But with this requirement you have to access information stored in handlerMapping of DispatcherServlet. That said, you can override DispatcherServlet to accomplish logging of request/response pair.

Below is an example of idea that can be further enhanced and adopted to your needs.

public class LoggableDispatcherServlet extends DispatcherServlet {

    private final Log logger = LogFactory.getLog(getClass());

    @Override
    protected void doDispatch(HttpServletRequest request, HttpServletResponse response) throws Exception {
        if (!(request instanceof ContentCachingRequestWrapper)) {
            request = new ContentCachingRequestWrapper(request);
        }
        if (!(response instanceof ContentCachingResponseWrapper)) {
            response = new ContentCachingResponseWrapper(response);
        }
        HandlerExecutionChain handler = getHandler(request);

        try {
            super.doDispatch(request, response);
        } finally {
            log(request, response, handler);
            updateResponse(response);
        }
    }

    private void log(HttpServletRequest requestToCache, HttpServletResponse responseToCache, HandlerExecutionChain handler) {
        LogMessage log = new LogMessage();
        log.setHttpStatus(responseToCache.getStatus());
        log.setHttpMethod(requestToCache.getMethod());
        log.setPath(requestToCache.getRequestURI());
        log.setClientIp(requestToCache.getRemoteAddr());
        log.setJavaMethod(handler.toString());
        log.setResponse(getResponsePayload(responseToCache));
        logger.info(log);
    }

    private String getResponsePayload(HttpServletResponse response) {
        ContentCachingResponseWrapper wrapper = WebUtils.getNativeResponse(response, ContentCachingResponseWrapper.class);
        if (wrapper != null) {

            byte[] buf = wrapper.getContentAsByteArray();
            if (buf.length > 0) {
                int length = Math.min(buf.length, 5120);
                try {
                    return new String(buf, 0, length, wrapper.getCharacterEncoding());
                }
                catch (UnsupportedEncodingException ex) {
                    // NOOP
                }
            }
        }
        return "[unknown]";
    }

    private void updateResponse(HttpServletResponse response) throws IOException {
        ContentCachingResponseWrapper responseWrapper =
            WebUtils.getNativeResponse(response, ContentCachingResponseWrapper.class);
        responseWrapper.copyBodyToResponse();
    }

}

HandlerExecutionChain – contains the information about request handler.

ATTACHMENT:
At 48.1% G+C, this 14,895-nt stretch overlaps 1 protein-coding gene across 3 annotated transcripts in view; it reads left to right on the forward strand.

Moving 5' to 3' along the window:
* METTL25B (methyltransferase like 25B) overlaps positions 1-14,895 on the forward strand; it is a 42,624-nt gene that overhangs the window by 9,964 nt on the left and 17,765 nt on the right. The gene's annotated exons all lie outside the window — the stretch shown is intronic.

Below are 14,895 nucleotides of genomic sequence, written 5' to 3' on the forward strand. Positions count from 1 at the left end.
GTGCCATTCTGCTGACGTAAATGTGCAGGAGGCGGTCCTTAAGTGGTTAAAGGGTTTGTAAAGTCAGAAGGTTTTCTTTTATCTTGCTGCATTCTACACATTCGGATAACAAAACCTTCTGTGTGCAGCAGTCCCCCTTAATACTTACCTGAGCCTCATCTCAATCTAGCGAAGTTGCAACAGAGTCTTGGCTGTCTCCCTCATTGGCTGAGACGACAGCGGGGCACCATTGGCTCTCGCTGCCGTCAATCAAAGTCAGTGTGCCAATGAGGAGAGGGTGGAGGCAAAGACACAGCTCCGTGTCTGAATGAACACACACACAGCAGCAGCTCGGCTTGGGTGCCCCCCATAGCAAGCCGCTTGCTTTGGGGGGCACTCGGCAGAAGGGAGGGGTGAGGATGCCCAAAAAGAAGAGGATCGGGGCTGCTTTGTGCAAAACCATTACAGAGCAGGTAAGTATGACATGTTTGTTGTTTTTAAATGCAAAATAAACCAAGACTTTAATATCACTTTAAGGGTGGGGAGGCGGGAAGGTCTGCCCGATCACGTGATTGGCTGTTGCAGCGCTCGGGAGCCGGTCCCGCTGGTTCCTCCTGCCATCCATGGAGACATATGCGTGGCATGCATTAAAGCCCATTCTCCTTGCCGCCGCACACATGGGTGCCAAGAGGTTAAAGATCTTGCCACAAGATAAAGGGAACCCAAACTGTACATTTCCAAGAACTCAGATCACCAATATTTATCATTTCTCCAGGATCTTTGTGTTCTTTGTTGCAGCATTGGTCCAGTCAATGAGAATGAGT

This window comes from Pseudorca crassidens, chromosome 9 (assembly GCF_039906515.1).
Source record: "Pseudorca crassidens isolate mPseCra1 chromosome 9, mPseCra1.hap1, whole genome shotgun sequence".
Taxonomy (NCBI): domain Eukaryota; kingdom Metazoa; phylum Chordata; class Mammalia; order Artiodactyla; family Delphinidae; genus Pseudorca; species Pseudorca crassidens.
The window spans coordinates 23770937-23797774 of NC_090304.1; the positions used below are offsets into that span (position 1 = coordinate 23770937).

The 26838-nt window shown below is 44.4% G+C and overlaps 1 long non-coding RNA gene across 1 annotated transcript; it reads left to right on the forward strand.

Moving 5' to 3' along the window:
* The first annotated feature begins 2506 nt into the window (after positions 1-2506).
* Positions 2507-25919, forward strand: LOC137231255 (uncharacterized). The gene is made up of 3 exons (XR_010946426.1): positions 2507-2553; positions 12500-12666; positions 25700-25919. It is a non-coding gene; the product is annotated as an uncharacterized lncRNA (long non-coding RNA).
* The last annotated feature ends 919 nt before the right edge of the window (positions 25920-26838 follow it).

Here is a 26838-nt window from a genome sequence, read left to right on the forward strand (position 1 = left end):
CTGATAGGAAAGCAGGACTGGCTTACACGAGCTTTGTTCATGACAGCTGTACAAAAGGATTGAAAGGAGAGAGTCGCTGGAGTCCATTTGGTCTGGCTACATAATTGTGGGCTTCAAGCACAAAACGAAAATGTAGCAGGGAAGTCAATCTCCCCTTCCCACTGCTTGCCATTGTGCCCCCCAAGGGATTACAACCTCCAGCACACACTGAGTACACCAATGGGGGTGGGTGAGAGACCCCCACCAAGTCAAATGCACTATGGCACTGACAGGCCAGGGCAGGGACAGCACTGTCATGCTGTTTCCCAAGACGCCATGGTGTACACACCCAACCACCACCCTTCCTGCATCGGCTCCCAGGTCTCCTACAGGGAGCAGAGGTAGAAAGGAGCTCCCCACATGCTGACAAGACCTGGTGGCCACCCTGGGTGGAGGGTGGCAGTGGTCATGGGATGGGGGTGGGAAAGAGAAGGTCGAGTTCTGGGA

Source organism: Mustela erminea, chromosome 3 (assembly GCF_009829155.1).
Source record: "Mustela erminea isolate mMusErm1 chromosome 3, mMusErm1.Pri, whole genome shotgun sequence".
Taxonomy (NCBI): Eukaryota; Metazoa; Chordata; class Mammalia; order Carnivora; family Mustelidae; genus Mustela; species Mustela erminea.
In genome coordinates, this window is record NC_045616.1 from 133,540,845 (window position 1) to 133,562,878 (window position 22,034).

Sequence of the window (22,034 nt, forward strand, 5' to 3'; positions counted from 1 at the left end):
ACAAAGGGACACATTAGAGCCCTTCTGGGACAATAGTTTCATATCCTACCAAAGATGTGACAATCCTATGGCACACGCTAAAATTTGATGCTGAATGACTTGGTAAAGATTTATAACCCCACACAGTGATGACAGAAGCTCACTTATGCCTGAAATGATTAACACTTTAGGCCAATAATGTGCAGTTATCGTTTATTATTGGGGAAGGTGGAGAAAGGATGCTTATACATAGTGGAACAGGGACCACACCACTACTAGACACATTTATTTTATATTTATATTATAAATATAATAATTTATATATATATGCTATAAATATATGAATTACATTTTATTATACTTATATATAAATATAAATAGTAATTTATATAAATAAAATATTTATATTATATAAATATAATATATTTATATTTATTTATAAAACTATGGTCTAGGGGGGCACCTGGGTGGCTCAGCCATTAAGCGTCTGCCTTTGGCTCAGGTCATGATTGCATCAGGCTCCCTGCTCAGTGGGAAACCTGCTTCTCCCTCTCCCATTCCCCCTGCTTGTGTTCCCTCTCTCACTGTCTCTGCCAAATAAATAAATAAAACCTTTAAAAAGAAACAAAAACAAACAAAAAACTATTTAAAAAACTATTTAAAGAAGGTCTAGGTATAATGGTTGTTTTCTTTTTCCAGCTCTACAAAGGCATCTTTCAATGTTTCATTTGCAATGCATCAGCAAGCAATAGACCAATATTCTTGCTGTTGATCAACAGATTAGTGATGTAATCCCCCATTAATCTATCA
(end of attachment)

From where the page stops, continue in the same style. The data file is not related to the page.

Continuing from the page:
You then can register this dispatcher as following:

    @Bean
    public ServletRegistrationBean dispatcherRegistration() {
        return new ServletRegistrationBean(dispatcherServlet());
    }

    @Bean(name = DispatcherServletAutoConfiguration.DEFAULT_DISPATCHER_SERVLET_BEAN_NAME)
    public DispatcherServlet dispatcherServlet() {
        return new LoggableDispatcherServlet();
    }

And here’s the sample of logs:

http http://localhost:8090/settings/test
i.g.m.s.s.LoggableDispatcherServlet      : LogMessage{httpStatus=500, path="/error", httpMethod='GET', clientIp='127.0.0.1', javaMethod='HandlerExecutionChain with handler [public org.springframework.http.ResponseEntity<java.util.Map<java.lang.String, java.lang.Object>> org.springframework.boot.autoconfigure.web.BasicErrorController.error(javax.servlet.http.HttpServletRequest)] and 3 interceptors', arguments=null, response="{"timestamp":1472475814077,"status":500,"error":"Internal Server Error","exception":"java.lang.RuntimeException","message":"org.springframework.web.util.NestedServletException: Request processing failed; nested exception is java.lang.RuntimeException","path":"/settings/test"}"}

http http://localhost:8090/settings/params
i.g.m.s.s.LoggableDispatcherServlet      : LogMessage{httpStatus=200, path="/settings/httpParams", httpMethod='GET', clientIp='127.0.0.1', javaMethod='HandlerExecutionChain with handler [public x.y.z.DTO x.y.z.Controller.params()] and 3 interceptors', arguments=null, response="{}"}

http http://localhost:8090/123
i.g.m.s.s.LoggableDispatcherServlet      : LogMessage{httpStatus=404, path="/error", httpMethod='GET', clientIp='127.0.0.1', javaMethod='HandlerExecutionChain with handler [public org.springframework.http.ResponseEntity<java.util.Map<java.lang.String, java.lang.Object>> org.springframework.boot.autoconfigure.web.BasicErrorController.error(javax.servlet.http.HttpServletRequest)] and 3 interceptors', arguments=null, response="{"timestamp":1472475840592,"status":404,"error":"Not Found","message":"Not Found","path":"/123"}"}

UPDATE

In case of errors Spring does automatic error handling. Therefore, BasicErrorController#error is shown as request handler. If you want to preserve original request handler, then you can override this behavior at spring-webmvc-4.2.5.RELEASE-sources.jar!/org/springframework/web/servlet/DispatcherServlet.java:971 before #processDispatchResult is called, to cache original handler.